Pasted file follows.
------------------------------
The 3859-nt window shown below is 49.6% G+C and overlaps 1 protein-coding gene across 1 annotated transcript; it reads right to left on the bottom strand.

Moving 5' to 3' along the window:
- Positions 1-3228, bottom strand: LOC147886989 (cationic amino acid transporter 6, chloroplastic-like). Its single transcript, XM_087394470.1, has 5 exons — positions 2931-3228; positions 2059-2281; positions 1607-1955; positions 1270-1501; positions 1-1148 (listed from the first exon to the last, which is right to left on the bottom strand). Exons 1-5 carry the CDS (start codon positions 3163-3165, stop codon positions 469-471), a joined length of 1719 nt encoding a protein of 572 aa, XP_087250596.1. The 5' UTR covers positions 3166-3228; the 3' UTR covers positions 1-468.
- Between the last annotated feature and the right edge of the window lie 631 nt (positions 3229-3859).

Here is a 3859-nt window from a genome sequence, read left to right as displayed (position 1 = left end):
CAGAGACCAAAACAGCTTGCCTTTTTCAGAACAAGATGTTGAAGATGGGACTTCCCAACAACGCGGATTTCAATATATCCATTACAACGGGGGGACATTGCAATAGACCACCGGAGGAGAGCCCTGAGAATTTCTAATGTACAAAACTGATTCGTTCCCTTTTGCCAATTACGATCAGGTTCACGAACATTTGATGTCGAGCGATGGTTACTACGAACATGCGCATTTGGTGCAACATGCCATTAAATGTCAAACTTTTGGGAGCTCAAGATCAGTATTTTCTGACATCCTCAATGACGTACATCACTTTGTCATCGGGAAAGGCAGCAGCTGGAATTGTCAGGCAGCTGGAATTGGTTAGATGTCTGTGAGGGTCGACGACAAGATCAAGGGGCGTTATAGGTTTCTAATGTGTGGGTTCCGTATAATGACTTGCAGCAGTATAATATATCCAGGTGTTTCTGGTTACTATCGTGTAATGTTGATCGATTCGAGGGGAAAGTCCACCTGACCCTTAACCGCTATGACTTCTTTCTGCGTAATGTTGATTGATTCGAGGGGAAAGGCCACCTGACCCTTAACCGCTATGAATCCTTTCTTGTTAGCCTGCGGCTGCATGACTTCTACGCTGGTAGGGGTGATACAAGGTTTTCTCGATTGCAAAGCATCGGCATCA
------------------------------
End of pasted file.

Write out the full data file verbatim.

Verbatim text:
The 3859-nt window shown below is 49.6% G+C and overlaps 1 protein-coding gene across 1 annotated transcript; it reads right to left on the bottom strand.

Moving 5' to 3' along the window:
- Positions 1-3228, bottom strand: LOC147886989 (cationic amino acid transporter 6, chloroplastic-like). Its single transcript, XM_087394470.1, has 5 exons — positions 2931-3228; positions 2059-2281; positions 1607-1955; positions 1270-1501; positions 1-1148 (listed from the first exon to the last, which is right to left on the bottom strand). Exons 1-5 carry the CDS (start codon positions 3163-3165, stop codon positions 469-471), a joined length of 1719 nt encoding a protein of 572 aa, XP_087250596.1. The 5' UTR covers positions 3166-3228; the 3' UTR covers positions 1-468.
- Between the last annotated feature and the right edge of the window lie 631 nt (positions 3229-3859).

Here is a 3859-nt window from a genome sequence, read left to right as displayed (position 1 = left end):
CAGAGACCAAAACAGCTTGCCTTTTTCAGAACAAGATGTTGAAGATGGGACTTCCCAACAACGCGGATTTCAATATATCCATTACAACGGGGGGACATTGCAATAGACCACCGGAGGAGAGCCCTGAGAATTTCTAATGTACAAAACTGATTCGTTCCCTTTTGCCAATTACGATCAGGTTCACGAACATTTGATGTCGAGCGATGGTTACTACGAACATGCGCATTTGGTGCAACATGCCATTAAATGTCAAACTTTTGGGAGCTCAAGATCAGTATTTTCTGACATCCTCAATGACGTACATCACTTTGTCATCGGGAAAGGCAGCAGCTGGAATTGTCAGGCAGCTGGAATTGGTTAGATGTCTGTGAGGGTCGACGACAAGATCAAGGGGCGTTATAGGTTTCTAATGTGTGGGTTCCGTATAATGACTTGCAGCAGTATAATATATCCAGGTGTTTCTGGTTACTATCGTGTAATGTTGATCGATTCGAGGGGAAAGTCCACCTGACCCTTAACCGCTATGACTTCTTTCTGCGTAATGTTGATTGATTCGAGGGGAAAGGCCACCTGACCCTTAACCGCTATGAATCCTTTCTTGTTAGCCTGCGGCTGCATGACTTCTACGCTGGTAGGGGTGATACAAGGTTTTCTCGATTGCAAAGCATCGGCATCA